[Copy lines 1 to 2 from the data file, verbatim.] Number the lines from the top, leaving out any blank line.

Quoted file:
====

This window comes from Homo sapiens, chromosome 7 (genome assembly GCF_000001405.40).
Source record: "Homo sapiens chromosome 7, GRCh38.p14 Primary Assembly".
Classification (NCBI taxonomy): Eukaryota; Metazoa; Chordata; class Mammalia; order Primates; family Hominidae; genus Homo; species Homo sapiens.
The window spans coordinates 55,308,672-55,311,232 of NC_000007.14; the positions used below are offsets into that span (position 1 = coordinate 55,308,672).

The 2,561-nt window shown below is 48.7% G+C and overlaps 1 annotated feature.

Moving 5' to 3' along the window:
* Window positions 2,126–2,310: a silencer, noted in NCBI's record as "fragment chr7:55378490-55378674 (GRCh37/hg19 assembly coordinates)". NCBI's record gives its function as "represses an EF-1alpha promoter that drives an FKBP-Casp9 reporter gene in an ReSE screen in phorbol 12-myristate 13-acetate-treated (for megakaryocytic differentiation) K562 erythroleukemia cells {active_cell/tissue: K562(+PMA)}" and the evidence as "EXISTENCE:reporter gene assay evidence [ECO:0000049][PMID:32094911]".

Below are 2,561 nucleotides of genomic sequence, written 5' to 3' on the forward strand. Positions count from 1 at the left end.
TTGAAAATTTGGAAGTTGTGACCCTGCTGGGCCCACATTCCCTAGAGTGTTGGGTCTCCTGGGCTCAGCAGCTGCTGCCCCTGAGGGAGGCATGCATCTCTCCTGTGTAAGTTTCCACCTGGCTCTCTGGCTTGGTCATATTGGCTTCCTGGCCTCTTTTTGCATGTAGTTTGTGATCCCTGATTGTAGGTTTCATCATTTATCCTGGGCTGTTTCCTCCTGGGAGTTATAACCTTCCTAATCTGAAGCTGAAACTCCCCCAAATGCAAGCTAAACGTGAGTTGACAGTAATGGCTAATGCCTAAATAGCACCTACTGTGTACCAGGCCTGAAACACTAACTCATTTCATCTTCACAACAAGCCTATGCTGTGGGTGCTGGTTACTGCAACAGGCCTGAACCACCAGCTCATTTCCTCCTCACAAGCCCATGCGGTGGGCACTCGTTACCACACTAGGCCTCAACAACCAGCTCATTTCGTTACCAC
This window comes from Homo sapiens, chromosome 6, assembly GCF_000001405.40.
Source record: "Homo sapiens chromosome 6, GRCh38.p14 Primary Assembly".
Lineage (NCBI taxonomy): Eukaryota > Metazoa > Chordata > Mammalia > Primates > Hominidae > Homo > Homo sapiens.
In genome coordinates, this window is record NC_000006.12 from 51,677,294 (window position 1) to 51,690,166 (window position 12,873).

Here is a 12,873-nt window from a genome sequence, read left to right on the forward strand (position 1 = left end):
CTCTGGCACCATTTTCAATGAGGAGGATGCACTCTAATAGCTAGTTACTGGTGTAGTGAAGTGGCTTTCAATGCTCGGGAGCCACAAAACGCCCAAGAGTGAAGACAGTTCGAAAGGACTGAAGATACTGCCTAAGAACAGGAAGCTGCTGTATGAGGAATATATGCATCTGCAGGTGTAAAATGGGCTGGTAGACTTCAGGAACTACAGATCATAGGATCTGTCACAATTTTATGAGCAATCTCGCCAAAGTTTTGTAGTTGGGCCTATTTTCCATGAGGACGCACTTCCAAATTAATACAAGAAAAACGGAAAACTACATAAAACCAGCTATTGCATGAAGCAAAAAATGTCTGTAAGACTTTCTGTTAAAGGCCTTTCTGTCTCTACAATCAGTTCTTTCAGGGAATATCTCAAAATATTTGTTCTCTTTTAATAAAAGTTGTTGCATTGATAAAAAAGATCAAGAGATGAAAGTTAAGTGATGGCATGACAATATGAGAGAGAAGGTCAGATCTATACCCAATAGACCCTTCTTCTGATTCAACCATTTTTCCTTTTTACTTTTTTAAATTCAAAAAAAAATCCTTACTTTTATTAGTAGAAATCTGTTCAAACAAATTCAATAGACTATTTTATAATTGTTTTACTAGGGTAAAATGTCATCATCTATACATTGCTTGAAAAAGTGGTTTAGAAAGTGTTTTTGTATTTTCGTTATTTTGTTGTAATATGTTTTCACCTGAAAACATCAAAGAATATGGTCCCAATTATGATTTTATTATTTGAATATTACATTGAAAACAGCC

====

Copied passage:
This window comes from Homo sapiens, chromosome 7 (genome assembly GCF_000001405.40).
Source record: "Homo sapiens chromosome 7, GRCh38.p14 Primary Assembly".